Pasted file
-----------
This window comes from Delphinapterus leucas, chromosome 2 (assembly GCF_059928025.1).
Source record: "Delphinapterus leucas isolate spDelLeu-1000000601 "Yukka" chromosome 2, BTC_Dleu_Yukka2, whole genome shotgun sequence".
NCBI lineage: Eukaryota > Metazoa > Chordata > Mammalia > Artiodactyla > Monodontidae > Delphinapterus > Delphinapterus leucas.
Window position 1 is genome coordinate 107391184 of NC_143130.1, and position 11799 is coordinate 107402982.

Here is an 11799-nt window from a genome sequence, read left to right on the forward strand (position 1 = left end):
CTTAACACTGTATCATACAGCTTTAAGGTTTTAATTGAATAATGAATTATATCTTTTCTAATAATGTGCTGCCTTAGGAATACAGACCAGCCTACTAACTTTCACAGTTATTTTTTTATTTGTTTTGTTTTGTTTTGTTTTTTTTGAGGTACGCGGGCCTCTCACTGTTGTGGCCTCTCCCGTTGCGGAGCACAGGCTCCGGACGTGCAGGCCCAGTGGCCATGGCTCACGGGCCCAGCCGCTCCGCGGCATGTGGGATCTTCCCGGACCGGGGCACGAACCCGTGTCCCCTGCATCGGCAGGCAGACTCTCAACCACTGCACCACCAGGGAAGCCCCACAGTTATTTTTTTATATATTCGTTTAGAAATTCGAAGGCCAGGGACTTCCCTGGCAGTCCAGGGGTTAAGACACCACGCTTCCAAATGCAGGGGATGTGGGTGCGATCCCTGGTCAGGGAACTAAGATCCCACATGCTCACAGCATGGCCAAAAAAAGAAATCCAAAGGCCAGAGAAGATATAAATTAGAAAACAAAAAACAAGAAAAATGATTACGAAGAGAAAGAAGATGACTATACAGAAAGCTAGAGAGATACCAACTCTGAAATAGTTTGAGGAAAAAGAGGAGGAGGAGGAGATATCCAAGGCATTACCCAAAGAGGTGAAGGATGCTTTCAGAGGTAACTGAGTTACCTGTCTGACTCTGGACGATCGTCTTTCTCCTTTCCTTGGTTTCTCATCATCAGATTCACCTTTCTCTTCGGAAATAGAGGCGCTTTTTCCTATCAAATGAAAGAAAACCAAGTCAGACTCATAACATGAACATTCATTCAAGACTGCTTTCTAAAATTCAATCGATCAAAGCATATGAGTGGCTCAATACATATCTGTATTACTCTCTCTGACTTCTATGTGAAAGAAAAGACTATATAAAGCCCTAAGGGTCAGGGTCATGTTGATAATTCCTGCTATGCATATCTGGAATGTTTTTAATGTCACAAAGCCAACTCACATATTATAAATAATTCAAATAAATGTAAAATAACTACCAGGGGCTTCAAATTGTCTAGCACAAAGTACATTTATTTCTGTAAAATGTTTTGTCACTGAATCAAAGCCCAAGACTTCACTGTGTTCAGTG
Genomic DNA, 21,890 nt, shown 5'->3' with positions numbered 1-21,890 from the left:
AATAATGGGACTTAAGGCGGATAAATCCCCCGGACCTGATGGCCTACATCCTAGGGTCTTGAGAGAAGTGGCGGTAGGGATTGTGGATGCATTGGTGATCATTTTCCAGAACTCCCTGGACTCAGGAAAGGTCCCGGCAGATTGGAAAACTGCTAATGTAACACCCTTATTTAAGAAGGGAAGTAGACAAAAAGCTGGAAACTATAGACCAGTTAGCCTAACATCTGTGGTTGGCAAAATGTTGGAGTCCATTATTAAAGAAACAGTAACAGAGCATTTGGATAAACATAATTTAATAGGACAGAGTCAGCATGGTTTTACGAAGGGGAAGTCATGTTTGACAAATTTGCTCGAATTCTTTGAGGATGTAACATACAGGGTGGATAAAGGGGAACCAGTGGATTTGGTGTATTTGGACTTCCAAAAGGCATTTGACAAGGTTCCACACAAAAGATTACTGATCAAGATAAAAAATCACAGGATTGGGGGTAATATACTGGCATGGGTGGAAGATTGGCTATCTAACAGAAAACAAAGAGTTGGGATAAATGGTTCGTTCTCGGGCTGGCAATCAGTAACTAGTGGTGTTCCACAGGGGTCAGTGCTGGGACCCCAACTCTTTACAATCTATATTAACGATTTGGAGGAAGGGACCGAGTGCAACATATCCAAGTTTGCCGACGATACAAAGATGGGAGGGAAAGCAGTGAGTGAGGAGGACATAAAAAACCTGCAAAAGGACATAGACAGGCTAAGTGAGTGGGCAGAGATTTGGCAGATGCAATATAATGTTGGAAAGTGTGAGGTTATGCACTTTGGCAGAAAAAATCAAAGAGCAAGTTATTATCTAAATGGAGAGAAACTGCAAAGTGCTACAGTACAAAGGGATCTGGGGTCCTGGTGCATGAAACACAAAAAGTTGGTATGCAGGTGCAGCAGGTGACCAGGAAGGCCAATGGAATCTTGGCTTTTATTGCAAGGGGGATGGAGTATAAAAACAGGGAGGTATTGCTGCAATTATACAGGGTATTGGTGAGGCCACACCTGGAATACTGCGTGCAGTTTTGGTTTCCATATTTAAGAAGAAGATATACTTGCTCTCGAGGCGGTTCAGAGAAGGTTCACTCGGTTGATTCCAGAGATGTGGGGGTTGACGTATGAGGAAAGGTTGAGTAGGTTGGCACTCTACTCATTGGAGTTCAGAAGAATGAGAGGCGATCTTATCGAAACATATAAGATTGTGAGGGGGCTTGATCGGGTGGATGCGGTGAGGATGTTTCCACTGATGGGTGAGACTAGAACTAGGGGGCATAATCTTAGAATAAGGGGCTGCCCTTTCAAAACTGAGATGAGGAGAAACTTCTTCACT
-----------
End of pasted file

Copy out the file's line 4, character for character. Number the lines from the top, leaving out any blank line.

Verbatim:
Window position 1 is genome coordinate 107391184 of NC_143130.1, and position 11799 is coordinate 107402982.